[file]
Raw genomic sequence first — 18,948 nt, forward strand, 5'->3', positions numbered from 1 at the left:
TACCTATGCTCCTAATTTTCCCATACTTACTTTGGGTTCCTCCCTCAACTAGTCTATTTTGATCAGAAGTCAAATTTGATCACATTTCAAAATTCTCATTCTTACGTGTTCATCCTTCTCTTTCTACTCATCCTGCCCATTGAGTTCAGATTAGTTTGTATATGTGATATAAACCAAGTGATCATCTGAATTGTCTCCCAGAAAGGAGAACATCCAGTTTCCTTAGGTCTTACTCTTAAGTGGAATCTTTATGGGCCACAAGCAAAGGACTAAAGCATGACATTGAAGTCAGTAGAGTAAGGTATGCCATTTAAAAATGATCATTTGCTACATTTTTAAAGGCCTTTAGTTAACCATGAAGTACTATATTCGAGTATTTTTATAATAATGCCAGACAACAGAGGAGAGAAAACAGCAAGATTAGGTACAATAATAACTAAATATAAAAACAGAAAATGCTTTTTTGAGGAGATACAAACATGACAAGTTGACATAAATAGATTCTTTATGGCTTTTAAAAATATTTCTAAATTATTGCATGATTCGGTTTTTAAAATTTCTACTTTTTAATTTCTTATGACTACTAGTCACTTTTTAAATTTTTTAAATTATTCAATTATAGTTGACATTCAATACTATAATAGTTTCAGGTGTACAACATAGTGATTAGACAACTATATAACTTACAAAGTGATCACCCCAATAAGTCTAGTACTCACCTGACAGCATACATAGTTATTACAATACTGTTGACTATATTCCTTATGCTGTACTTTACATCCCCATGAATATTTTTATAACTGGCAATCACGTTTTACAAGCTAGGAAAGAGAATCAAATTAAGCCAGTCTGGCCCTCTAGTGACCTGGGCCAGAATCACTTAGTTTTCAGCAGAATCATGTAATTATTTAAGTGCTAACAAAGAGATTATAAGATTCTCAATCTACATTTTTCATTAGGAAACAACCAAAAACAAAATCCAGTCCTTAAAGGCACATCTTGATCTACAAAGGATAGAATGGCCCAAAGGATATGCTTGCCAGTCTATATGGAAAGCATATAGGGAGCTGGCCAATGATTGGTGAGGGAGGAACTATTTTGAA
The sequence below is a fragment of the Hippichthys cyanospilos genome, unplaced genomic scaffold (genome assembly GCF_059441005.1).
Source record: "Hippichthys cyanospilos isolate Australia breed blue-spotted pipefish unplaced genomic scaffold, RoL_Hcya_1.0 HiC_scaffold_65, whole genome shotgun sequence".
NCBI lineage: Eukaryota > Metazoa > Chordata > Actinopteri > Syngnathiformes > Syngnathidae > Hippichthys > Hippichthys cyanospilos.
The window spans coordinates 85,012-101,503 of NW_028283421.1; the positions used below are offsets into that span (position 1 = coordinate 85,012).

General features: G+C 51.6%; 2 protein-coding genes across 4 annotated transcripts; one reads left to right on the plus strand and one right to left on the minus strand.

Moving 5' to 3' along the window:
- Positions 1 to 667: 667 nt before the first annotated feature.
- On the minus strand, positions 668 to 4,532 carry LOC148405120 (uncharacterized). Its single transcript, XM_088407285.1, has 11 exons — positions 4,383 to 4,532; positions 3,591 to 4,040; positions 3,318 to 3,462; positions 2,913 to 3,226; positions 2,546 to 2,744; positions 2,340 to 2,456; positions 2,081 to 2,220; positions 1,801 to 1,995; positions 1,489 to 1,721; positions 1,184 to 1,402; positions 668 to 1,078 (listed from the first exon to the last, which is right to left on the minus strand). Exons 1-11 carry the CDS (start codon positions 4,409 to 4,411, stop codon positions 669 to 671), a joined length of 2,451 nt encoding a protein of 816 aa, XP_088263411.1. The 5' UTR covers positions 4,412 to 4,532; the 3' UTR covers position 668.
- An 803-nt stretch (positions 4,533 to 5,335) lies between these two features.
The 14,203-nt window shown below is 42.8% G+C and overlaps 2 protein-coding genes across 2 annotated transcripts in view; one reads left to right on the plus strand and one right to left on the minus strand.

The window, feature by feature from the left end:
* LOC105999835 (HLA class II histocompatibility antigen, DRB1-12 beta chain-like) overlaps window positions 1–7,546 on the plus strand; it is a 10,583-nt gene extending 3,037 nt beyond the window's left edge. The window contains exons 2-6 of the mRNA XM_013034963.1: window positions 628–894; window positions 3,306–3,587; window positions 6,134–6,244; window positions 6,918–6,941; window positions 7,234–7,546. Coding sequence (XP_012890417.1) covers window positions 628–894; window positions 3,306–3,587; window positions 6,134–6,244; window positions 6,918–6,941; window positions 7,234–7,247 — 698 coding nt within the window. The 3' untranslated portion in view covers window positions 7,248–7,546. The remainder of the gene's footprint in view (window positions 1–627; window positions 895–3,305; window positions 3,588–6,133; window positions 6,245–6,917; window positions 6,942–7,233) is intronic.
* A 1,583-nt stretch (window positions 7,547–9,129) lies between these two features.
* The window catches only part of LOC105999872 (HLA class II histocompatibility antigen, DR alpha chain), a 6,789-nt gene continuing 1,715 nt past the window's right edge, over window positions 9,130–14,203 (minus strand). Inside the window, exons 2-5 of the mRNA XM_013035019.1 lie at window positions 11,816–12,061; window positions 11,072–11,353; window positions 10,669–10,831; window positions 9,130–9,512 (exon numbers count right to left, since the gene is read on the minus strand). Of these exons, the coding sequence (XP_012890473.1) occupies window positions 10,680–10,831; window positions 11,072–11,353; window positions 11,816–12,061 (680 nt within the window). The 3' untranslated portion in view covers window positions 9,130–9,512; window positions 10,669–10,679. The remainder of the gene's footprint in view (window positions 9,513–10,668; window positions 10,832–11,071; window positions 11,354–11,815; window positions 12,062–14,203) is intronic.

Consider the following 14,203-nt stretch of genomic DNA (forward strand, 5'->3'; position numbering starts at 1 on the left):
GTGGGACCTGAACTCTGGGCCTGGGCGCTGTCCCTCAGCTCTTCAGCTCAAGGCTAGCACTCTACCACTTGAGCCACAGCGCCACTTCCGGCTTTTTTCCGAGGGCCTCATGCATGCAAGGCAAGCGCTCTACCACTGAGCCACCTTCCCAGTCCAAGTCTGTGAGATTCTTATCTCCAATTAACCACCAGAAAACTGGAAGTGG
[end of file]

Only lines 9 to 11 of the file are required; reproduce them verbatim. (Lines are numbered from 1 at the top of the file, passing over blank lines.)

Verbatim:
- Positions 1 to 667: 667 nt before the first annotated feature.
- On the minus strand, positions 668 to 4,532 carry LOC148405120 (uncharacterized). Its single transcript, XM_088407285.1, has 11 exons — positions 4,383 to 4,532; positions 3,591 to 4,040; positions 3,318 to 3,462; positions 2,913 to 3,226; positions 2,546 to 2,744; positions 2,340 to 2,456; positions 2,081 to 2,220; positions 1,801 to 1,995; positions 1,489 to 1,721; positions 1,184 to 1,402; positions 668 to 1,078 (listed from the first exon to the last, which is right to left on the minus strand). Exons 1-11 carry the CDS (start codon positions 4,409 to 4,411, stop codon positions 669 to 671), a joined length of 2,451 nt encoding a protein of 816 aa, XP_088263411.1. The 5' UTR covers positions 4,412 to 4,532; the 3' UTR covers position 668.
- An 803-nt stretch (positions 4,533 to 5,335) lies between these two features.